San Francisco – Jaywalking is arbitrarily enforced throughout California with tickets disproportionately given to people of color and individuals of modest means. In a continued effort to seek fairness and prevent potentially escalating police stops for jaywalking, Assemblymember Phil Ting (D-San Francisco) reintroduced a proposal to change the way pedestrians can be cited for crossing a street outside of an intersection. AB 2147, The Freedom To Walk Act, would decriminalize jaywalking when the roadway is safe to cross.
“Whether it’s someone’s life or the hundreds of dollars in fines, the cost is too much for a relatively minor infraction. It’s time to reconsider how we use our law enforcement resources and whether our jaywalking laws really do protect pedestrians, especially when we are trying to encourage people to get out of their cars and walk more for health and environmental reasons,” said Ting at a San Francisco press conference.
The California State Library, in partnership with the California Commission on Asian and Pacific Islander American Affairs (CAPIAA), is pleased to announce the availability of $10 million in grant funding for ethnic media outlets and organizations, especially those that serve communities that are historically vulnerable to hate incidents and hate crimes because of their ethnic, racial, religious, gender/gender expression, sexual orientation, or other identities.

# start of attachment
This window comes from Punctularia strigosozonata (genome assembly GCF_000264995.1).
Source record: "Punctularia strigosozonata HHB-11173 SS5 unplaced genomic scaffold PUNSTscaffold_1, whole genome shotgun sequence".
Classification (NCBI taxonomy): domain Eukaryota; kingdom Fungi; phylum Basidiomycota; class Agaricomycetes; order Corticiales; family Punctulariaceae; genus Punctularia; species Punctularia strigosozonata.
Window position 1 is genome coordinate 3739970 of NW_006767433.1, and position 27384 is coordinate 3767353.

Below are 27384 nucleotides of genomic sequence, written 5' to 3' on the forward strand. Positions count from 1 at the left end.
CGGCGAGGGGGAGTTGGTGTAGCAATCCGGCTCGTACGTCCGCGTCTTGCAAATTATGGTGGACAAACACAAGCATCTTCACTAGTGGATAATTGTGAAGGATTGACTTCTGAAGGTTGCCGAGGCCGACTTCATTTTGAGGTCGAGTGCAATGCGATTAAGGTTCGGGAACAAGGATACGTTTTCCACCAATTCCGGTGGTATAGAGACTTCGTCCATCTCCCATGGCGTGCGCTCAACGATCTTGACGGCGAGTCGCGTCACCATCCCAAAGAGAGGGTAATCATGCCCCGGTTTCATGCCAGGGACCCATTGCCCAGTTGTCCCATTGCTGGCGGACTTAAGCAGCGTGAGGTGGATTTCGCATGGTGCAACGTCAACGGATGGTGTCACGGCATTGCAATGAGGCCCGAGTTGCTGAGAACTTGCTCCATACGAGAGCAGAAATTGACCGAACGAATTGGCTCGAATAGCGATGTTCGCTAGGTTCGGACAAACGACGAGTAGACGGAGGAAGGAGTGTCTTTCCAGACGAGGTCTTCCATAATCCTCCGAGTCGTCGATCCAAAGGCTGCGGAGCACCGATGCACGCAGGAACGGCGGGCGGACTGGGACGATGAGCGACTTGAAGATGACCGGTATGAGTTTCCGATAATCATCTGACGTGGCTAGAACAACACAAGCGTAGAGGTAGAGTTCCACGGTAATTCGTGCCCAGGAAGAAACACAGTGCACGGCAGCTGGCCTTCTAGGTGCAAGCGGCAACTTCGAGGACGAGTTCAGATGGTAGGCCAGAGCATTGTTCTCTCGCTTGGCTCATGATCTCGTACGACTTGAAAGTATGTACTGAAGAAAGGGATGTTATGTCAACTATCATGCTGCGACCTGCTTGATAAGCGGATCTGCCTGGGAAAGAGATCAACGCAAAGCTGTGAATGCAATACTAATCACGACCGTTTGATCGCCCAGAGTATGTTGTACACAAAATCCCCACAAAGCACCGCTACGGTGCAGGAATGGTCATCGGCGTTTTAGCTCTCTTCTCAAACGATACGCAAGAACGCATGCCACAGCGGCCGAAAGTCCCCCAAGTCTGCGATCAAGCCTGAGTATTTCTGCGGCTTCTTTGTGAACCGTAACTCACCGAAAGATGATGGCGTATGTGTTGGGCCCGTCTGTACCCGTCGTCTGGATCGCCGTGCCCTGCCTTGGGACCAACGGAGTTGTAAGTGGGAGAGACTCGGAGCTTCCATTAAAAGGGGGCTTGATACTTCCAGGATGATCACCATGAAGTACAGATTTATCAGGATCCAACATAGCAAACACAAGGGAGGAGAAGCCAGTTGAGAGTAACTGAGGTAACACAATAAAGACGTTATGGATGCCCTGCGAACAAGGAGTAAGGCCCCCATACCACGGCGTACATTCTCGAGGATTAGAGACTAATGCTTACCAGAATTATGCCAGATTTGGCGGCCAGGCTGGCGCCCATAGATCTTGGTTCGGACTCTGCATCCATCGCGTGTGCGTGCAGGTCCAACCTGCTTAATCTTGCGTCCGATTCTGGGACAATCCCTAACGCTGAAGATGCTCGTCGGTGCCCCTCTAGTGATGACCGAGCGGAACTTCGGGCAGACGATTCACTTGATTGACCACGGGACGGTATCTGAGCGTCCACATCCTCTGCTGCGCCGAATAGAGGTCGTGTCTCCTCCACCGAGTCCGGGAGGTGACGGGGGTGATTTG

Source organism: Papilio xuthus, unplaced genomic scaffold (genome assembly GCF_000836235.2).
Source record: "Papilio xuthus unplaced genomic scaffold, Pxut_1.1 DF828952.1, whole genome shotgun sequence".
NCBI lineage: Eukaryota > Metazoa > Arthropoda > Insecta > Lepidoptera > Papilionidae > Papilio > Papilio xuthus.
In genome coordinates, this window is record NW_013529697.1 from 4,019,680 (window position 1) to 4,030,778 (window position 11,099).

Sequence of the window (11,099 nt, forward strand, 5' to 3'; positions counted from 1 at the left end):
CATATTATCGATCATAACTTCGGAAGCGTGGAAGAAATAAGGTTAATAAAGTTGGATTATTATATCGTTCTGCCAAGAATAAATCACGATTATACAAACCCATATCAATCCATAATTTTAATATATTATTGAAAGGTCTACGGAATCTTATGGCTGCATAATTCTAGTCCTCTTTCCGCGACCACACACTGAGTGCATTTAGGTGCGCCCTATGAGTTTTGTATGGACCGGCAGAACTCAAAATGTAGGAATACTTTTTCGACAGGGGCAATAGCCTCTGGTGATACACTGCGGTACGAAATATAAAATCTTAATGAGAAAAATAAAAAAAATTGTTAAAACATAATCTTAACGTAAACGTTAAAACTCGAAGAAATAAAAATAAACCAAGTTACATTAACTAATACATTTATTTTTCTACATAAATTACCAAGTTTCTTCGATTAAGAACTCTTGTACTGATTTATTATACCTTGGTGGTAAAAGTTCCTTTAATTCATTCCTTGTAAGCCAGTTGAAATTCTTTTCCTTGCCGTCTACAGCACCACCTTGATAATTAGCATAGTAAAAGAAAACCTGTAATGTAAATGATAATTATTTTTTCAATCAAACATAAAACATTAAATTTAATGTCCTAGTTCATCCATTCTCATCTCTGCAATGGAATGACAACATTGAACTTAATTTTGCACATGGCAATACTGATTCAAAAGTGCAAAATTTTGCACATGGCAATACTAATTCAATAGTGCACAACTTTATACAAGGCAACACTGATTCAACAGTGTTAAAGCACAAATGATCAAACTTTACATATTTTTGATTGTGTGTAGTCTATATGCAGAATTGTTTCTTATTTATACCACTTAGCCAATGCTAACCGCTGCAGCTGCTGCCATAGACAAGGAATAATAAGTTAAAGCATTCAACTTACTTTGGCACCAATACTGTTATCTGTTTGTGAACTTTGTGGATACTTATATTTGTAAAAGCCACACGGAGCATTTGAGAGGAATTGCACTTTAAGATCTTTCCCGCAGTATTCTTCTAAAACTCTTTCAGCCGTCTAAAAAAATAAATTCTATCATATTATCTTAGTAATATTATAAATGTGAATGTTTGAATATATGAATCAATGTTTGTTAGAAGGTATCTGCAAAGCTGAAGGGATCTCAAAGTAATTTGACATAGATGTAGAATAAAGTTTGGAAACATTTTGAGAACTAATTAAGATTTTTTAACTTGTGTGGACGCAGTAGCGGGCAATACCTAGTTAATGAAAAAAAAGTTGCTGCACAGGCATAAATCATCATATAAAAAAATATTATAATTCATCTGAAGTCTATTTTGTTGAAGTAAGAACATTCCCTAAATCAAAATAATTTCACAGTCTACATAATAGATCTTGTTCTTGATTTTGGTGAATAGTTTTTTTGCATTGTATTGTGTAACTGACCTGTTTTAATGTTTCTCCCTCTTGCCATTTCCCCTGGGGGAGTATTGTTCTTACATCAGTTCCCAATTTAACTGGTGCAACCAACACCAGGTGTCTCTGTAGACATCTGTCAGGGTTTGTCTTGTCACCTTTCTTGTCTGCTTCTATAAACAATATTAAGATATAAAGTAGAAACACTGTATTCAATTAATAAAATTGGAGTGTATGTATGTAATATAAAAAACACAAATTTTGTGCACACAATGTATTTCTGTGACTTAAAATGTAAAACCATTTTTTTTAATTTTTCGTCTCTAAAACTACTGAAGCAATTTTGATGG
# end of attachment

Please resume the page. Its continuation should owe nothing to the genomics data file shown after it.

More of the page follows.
SAN FRANCISCO – To help address the increased number of hate crimes and incidents targeting Asian Americans and Pacific Islanders (AAPIs), Assemblymember Phil Ting (D-San Francisco) introduced AB 1947, which would require all California law enforcement agencies to adopt an updated hate crimes policy. The protocols should include how authorities recognize, report and respond to hate crimes, bringing consistency to responses victims receive and the information being collected.
“Unbelievably, California does not require law enforcement agencies to have a hate crimes policy. As we see the AAPI community facing a major surge in violence and harassment solely based on their race, we must have consistent enforcement of hate crime laws and accurate data collection,” said Ting who also championed a $166 million budget package last year to help stop AAPI hate.
Building upon California’s efforts to scale down the presence of perfluoroalkyl and polyfluoroalkyl substances, or PFAS, Assemblymember Phil Ting (D- San Francisco) today introduced AB 1817/The Safer Clothes and Textiles Act, banning the use of these harmful chemicals in fabrics. Clothing, footwear, bedding, drapes and upholstery are some of the common everyday products treated with PFAS to repel water and stains.
“California has already enacted a series of laws to protect consumers and the environment from the hazardous impacts of PFAS, including a bill I successfully championed just last year prohibiting its use in paper-based food packaging. These efforts center on the premise that prevention is the best cure, and my bill would extend this same logic to the textile industry to reduce the harm these substances can cause,” said Ting. “There are safer alternatives manufacturers can use.”